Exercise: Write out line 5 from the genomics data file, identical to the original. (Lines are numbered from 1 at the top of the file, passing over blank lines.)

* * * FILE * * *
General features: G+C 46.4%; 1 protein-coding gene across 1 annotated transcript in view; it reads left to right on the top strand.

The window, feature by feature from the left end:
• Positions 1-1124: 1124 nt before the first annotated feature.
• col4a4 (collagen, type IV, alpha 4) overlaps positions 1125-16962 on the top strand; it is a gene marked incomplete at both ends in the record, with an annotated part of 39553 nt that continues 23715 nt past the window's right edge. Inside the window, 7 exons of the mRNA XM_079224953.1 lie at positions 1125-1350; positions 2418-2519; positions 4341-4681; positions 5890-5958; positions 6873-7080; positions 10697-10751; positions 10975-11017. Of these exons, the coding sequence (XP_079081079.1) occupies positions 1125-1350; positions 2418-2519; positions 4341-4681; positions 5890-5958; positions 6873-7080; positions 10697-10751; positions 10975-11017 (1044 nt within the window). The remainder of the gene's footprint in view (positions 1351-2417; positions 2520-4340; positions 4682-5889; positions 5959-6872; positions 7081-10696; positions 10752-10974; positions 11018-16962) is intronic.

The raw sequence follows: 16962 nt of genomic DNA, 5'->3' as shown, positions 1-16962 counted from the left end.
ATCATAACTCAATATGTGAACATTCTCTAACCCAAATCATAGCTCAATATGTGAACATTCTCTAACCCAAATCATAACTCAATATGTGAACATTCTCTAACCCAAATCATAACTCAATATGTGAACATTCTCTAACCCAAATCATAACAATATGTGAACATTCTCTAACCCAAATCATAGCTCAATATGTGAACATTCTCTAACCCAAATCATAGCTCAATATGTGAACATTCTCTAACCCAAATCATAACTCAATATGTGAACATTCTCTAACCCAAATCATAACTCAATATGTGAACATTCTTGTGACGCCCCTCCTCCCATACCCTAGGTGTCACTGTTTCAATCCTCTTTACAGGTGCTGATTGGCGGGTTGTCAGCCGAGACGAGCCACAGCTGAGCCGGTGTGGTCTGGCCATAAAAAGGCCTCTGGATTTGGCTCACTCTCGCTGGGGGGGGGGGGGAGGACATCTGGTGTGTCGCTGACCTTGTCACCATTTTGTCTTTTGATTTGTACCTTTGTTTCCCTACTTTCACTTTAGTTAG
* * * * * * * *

The raw sequence follows: 16962 nt of genomic DNA, 5'->3' as shown, positions 1-16962 counted from the left end.